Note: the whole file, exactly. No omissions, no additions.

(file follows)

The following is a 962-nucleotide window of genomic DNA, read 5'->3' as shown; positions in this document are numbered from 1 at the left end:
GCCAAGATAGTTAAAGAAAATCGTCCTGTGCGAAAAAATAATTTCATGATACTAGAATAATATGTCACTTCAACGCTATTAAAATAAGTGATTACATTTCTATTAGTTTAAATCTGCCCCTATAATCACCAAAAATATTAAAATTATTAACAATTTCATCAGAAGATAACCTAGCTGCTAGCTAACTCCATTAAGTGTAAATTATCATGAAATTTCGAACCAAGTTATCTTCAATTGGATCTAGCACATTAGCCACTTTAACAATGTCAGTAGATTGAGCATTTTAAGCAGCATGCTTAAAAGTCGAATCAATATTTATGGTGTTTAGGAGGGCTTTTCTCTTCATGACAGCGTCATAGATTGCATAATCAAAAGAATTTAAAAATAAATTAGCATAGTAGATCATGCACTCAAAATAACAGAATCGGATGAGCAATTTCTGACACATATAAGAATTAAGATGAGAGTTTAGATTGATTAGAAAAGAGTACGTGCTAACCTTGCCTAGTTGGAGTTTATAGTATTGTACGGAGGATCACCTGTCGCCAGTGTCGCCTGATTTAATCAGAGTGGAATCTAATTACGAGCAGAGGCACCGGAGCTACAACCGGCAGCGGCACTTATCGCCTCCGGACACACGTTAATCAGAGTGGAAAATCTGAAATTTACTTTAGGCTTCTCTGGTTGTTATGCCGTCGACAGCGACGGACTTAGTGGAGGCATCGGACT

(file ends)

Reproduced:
The following is a 962-nucleotide window of genomic DNA, read 5'->3' as shown; positions in this document are numbered from 1 at the left end:
GCCAAGATAGTTAAAGAAAATCGTCCTGTGCGAAAAAATAATTTCATGATACTAGAATAATATGTCACTTCAACGCTATTAAAATAAGTGATTACATTTCTATTAGTTTAAATCTGCCCCTATAATCACCAAAAATATTAAAATTATTAACAATTTCATCAGAAGATAACCTAGCTGCTAGCTAACTCCATTAAGTGTAAATTATCATGAAATTTCGAACCAAGTTATCTTCAATTGGATCTAGCACATTAGCCACTTTAACAATGTCAGTAGATTGAGCATTTTAAGCAGCATGCTTAAAAGTCGAATCAATATTTATGGTGTTTAGGAGGGCTTTTCTCTTCATGACAGCGTCATAGATTGCATAATCAAAAGAATTTAAAAATAAATTAGCATAGTAGATCATGCACTCAAAATAACAGAATCGGATGAGCAATTTCTGACACATATAAGAATTAAGATGAGAGTTTAGATTGATTAGAAAAGAGTACGTGCTAACCTTGCCTAGTTGGAGTTTATAGTATTGTACGGAGGATCACCTGTCGCCAGTGTCGCCTGATTTAATCAGAGTGGAATCTAATTACGAGCAGAGGCACCGGAGCTACAACCGGCAGCGGCACTTATCGCCTCCGGACACACGTTAATCAGAGTGGAAAATCTGAAATTTACTTTAGGCTTCTCTGGTTGTTATGCCGTCGACAGCGACGGACTTAGTGGAGGCATCGGACT